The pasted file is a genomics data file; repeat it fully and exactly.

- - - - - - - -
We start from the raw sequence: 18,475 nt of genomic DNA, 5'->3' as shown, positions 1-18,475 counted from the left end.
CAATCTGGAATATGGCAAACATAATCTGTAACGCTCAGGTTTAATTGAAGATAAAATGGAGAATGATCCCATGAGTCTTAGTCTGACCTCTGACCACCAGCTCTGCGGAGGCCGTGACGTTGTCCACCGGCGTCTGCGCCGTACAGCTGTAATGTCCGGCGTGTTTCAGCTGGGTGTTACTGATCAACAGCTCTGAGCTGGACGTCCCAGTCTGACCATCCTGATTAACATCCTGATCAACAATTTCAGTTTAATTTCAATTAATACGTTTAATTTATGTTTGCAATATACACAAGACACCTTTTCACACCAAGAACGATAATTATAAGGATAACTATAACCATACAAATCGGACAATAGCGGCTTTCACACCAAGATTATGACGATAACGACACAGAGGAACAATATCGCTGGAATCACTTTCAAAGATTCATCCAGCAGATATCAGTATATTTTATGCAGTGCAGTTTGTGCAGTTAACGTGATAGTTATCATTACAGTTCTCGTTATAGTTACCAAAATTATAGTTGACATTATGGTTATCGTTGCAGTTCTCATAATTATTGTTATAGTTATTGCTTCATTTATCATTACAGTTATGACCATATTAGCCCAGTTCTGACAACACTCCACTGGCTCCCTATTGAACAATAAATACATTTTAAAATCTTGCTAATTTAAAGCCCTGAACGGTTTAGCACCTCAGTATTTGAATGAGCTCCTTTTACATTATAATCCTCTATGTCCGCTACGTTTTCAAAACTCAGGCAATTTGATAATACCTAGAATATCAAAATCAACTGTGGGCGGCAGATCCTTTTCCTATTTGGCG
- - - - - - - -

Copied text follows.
We start from the raw sequence: 18,475 nt of genomic DNA, 5'->3' as shown, positions 1-18,475 counted from the left end.
CAATCTGGAATATGGCAAACATAATCTGTAACGCTCAGGTTTAATTGAAGATAAAATGGAGAATGATCCCATGAGTCTTAGTCTGACCTCTGACCACCAGCTCTGCGGAGGCCGTGACGTTGTCCACCGGCGTCTGCGCCGTACAGCTGTAATGTCCGGCGTGTTTCAGCTGGGTGTTACTGATCAACAGCTCTGAGCTGGACGTCCCAGTCTGACCATCCTGATTAACATCCTGATCAACAATTTCAGTTTAATTTCAATTAATACGTTTAATTTATGTTTGCAATATACACAAGACACCTTTTCACACCAAGAACGATAATTATAAGGATAACTATAACCATACAAATCGGACAATAGCGGCTTTCACACCAAGATTATGACGATAACGACACAGAGGAACAATATCGCTGGAATCACTTTCAAAGATTCATCCAGCAGATATCAGTATATTTTATGCAGTGCAGTTTGTGCAGTTAACGTGATAGTTATCATTACAGTTCTCGTTATAGTTACCAAAATTATAGTTGACATTATGGTTATCGTTGCAGTTCTCATAATTATTGTTATAGTTATTGCTTCATTTATCATTACAGTTATGACCATATTAGCCCAGTTCTGACAACACTCCACTGGCTCCCTATTGAACAATAAATACATTTTAAAATCTTGCTAATTTAAAGCCCTGAACGGTTTAGCACCTCAGTATTTGAATGAGCTCCTTTTACATTATAATCCTCTATGTCCGCTACGTTTTCAAAACTCAGGCAATTTGATAATACCTAGAATATCAAAATCAACTGTGGGCGGCAGATCCTTTTCCTATTTGGCG